Renewable electric power lights up India

SEATTLE, Wash. – Bringing electricity to a nation as large and diverse as India requires carefully planned efforts. No country in its development process has ignored the impact of electric power on daily life, but India’s population is nearly two-thirds rural. Recognizing the inherent challenges, the Rockefeller Foundation and Tata Power, “India’s largest integrated power company”, launched a joint initiative in 2019 called TP Renewable Microgrid Ltd. It aims to establish reliable power sources in the form of micro-grids for homes, villages and businesses across India. Over the next decade, the initiative aims to connect millions of Indians to reliable electricity.

What is Microgrid technology?

India’s decentralized village energy structure appears further away from traditional large-scale power grids. Power shortages and blackouts are frequent and depend on available infrastructure and situational conditions. When a backbone power grid fails or lacks the capacity to meet people’s needs, entire regions feel the consequences. Centralized blackouts ripple through generators and distribution means, leaving entire towns in the dark for hours.

Microgrids represent all the support of primary grid connections and the reliability of disconnected power supplies. Rockefeller and Tata Power’s program targets widespread energy problems with localized solutions. Due to their ability to control and produce local energy, microgrids do not have to rely on expensive interconnected electricity networks that do not always reach small towns. In areas where diesel and candles are the only constant sources of power and light, small-scale microgrids can provide cost-effective renewable electric power without compromising a community’s needs.

Cooperation

Beyond building micro-grids, major issues remain when considering India’s relationship with energy infrastructure. India’s energy expansion plan is being driven ambitiously by the Indian government in a variety of sectors. However, the balancing of conflicting interests such as access, environmental impact and profitability weighs on the implementation of some necessary reforms. Through these varied partnerships, private and public goals point to the most positive impact, as well as a hopeful future for innovation.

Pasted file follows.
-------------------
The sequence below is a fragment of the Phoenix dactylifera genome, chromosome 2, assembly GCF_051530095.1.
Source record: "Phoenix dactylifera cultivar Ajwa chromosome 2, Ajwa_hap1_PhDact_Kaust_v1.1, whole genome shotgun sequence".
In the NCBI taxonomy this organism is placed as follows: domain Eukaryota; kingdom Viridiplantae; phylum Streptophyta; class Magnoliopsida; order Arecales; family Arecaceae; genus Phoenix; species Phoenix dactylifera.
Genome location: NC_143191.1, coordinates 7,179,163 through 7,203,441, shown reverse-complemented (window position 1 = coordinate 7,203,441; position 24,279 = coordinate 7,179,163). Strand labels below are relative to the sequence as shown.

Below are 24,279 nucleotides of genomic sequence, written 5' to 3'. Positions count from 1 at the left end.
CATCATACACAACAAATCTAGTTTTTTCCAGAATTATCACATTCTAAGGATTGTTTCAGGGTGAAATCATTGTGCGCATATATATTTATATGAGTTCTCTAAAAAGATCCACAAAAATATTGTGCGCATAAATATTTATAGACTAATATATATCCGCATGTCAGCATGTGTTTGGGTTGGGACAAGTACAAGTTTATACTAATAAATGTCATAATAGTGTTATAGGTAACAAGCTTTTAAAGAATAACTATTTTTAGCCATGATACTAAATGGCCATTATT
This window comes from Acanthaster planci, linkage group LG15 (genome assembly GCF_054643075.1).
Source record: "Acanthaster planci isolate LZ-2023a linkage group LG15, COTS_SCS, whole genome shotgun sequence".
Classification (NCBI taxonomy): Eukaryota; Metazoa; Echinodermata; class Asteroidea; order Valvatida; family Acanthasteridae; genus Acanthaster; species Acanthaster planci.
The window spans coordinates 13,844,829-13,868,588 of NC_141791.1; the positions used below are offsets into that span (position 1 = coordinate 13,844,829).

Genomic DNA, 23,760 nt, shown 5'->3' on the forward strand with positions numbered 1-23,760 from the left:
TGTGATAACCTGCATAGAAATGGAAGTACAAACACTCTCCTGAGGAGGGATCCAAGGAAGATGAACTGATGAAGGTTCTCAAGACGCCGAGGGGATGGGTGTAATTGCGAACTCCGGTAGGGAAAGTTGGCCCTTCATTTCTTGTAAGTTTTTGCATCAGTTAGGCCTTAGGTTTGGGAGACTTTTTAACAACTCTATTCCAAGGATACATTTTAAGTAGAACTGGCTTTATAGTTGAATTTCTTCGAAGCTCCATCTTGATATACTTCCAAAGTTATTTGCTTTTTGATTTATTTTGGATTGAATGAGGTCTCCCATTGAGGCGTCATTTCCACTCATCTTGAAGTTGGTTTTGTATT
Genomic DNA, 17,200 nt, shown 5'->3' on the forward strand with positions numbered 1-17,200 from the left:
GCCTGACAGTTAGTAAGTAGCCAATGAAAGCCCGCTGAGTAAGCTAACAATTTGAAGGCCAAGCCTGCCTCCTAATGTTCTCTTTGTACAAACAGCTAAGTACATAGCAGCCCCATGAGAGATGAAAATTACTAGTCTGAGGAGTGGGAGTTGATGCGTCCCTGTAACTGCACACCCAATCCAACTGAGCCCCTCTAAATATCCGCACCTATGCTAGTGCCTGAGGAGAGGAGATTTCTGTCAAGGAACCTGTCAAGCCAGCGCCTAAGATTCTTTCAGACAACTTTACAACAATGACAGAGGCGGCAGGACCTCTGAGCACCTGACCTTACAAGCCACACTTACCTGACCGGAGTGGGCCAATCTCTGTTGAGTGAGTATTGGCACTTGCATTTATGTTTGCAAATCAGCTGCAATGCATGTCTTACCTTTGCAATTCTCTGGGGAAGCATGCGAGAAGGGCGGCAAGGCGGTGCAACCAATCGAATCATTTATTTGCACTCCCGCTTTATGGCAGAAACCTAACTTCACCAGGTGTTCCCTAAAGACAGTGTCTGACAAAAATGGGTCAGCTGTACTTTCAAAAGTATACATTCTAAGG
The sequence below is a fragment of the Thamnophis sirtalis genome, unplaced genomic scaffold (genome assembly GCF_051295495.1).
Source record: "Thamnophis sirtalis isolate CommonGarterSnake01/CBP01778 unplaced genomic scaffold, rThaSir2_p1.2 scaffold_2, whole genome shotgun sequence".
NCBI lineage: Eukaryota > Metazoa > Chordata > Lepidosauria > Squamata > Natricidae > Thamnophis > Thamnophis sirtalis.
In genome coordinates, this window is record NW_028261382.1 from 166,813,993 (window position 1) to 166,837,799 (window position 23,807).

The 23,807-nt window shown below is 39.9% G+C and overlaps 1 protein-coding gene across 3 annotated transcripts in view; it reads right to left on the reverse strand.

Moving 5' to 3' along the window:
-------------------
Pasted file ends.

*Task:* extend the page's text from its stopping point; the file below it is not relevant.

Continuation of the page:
While securing the plans with Tata Power, the Rockefeller Foundation is also collaborating to achieve greater heights of renewable electric power. Another of its initiatives is the Smart Power India project. The initiative boasts of supporting 100,000 rural businesses, 400,000 local farmers and five million households since its last update. Exclusionary impacts only limit potential growth. Therefore, as the Indian government continues to invest time and resources in universal energy, targeted development with private partners ensures an expanding field of change.

why is it important

In Indian states like Uttar Pradesh and Jharkhand, more than 60% of the population does not have reliable access to electricity. As India modernizes and continues to harness the potential economic capabilities of its people, fundamental progress enabling millions of people to keep pace with an ever-digital world is much needed. This does not necessarily mean that internet connections should be abundant in agrarian communities. But the resources needed to reduce reliance on unreliable or environmentally unfriendly energy sources must be available.

Landscapes are slowly changing over time, but creating new approaches to renewable electric power for Indian citizens seems to be driving positive next-generation growth for businesses, cities and individuals.

Alain Mathew
Photo: Unsplash

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